Regional and rural Australian banking services are still being squeezed just at a time when the demographic consequences of COVID-19 are resulting in a much greater need for them.
The problem of branch closures in the bush is a vexed issue.
The federal government has just wrapped up the consultation process for the Regional Banking Taskforce to assess the impact of bank branch closures, and to work with banks and businesses to find workable solutions to the issue.
That taskforce report is expected to be handed down shortly.
I absolutely applaud the creation of the Taskforce, as it's clear branch closures in regional areas create a whole host of flow-on issues for local residents.
But what's also clear is it's going to require a different way of thinking if we are to retain a strong banking presence in regional Australia - and relying on the listed banks for solutions just isn't the answer.
That's not meant as an insult to the big banks. It's simply a factor of their business model.
As listed entities, their priority is to deliver dividends for their shareholders.
As digital transactions inevitably increase - a process that COVID has accelerated - and branches become less and less profitable, it's a no-brainer that the big banks will close them down.
In fact, since the start of 2020, the four majors together have closed an estimated 350 branches across Australia.
People in rural and regional areas bear disproportionate impacts when banks close their branches.
In the cities, if one branch closes, there's quite often another one only a few minutes' drive away.
In regional areas, the next nearest branch might end up being hundreds of kilometres away.
The big banks will never keep unprofitable branches open in regional areas. So what's the solution?
I believe the key lies in harnessing the much more community-focused ethos of customer-owned banks such as Heritage Bank to collaborate with local communities and develop innovative new models to deliver banking services.
Mutual banks by their very structure are driven by what's best for their membership - who own them.
With no shareholders to pay dividends to, customer-owned banks don't share to the same extent the need to maximise profits the listed banks have.
We are much better placed to work in partnership with community leaders to find new ways of maintaining access to local banking services.
At Heritage we have seven community branches operating as joint ventures with companies which represent the local community.
We developed this model in 1999 when Crows Nest, just to the north of Toowoomba, faced the closure of its last remaining big bank branch.
Profits are shared between Heritage and the community company - and the community company's share of the profits goes back to the local area via community grants to worthy local organisations.
Since 1999, our seven community branches have collectively put a $59 million back into their local areas through grants, sponsorships, staff wages, rents, and services like cleaning.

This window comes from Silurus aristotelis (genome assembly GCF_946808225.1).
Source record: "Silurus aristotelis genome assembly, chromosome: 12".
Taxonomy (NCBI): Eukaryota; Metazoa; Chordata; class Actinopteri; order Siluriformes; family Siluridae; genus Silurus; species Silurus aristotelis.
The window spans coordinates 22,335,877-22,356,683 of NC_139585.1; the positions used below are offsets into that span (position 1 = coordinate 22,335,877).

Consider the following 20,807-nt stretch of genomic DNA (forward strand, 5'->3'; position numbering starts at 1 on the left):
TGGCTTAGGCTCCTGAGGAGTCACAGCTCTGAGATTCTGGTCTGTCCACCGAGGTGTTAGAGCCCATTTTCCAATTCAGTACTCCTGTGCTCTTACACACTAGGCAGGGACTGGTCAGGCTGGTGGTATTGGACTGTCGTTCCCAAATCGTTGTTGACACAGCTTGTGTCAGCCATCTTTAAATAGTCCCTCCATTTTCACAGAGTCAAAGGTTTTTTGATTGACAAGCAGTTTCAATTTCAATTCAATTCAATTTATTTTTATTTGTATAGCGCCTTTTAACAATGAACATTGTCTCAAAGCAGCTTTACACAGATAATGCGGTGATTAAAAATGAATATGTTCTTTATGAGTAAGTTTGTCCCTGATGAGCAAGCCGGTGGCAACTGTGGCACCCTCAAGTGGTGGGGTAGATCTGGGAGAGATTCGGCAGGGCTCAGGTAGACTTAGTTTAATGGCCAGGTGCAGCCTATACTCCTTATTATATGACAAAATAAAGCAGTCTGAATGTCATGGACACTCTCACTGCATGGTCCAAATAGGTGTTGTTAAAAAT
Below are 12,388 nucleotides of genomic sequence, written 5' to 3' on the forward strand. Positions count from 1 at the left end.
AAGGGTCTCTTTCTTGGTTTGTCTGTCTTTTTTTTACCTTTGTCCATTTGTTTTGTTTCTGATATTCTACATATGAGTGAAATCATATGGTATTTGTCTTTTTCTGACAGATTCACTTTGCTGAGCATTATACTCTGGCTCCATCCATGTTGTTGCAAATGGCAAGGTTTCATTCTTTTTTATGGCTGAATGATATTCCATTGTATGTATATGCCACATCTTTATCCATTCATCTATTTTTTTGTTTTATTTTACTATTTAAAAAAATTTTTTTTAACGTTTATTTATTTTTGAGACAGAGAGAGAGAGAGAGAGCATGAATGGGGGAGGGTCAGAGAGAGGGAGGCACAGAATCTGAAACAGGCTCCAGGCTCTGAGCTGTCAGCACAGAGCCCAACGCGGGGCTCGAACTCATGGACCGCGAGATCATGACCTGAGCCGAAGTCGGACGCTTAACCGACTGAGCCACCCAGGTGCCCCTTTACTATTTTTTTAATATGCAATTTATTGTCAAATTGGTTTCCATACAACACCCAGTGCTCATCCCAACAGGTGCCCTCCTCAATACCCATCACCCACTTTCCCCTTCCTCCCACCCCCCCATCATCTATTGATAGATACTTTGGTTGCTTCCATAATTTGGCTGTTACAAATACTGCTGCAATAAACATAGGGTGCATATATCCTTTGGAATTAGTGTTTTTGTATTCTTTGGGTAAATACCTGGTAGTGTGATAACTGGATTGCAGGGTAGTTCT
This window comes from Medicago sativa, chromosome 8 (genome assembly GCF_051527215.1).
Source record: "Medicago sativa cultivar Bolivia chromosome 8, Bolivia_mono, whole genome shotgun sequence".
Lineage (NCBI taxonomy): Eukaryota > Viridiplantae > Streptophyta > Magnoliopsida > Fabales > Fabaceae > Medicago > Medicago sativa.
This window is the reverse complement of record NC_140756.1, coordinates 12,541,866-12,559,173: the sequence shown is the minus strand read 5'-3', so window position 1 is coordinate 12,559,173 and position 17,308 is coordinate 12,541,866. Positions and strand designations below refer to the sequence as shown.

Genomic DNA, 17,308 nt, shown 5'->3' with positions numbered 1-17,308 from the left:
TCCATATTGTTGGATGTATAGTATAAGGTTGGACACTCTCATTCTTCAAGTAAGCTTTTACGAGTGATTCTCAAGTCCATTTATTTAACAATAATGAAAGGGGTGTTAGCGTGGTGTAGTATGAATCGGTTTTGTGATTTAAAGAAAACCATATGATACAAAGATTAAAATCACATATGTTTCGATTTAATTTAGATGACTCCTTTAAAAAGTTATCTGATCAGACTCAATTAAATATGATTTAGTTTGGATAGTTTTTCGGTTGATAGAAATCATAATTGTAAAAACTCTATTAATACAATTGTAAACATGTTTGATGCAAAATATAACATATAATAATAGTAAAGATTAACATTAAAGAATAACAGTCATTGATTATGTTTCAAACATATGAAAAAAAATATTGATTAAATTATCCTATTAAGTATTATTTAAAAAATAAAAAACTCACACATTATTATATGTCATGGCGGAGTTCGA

Our community branches include those in Queensland towns as small as Crows Nest (population 2500), Nanango (4000) and Millmerran (3000).
We're exploring how to expand the network because we believe our model provides an ideal way to keep local banking services for smaller communities.
I feel looking at banking services in isolation may not deliver the best outcomes for regional areas.
A whole range of services are required in these areas - like better health, education and cultural opportunities that urban areas take for granted.
It's not as if our regions lack vibrancy and growth opportunities.
More than 70,000 job vacancies existed in regional Australia in December 2021, according to the Australian Bureau of Statistics.
Job ads in regional Queensland alone were 36 per cent higher than in December 2020, with demand for professionals making up a quarter of all vacancies.
COVID-19 motivated many city dwellers to vote with their feet and move to regional areas in all states - a net migration of 45,000 people last year, reversing the long-standing trend of population drift to urban areas.
The Regional Australia Institute's chief executive officer, Liz Ritchie says we should forget the "great resignation" and instead embrace the "great regionalisation" as the shakeup Australia needs.
This would rebalance the nation away from a future of megacities, ensuring regional residents and communities would have access to resources and services they need to reach their full potential.
The customer-owned sector is best placed to collaborate and help identify holistic solutions that can make the "great regionalisation" possible, both for banking services and other resourcing regional areas need.
The COVID-driven adoption of regional lifestyles is the perfect chance for governments to focus on making it more workable.
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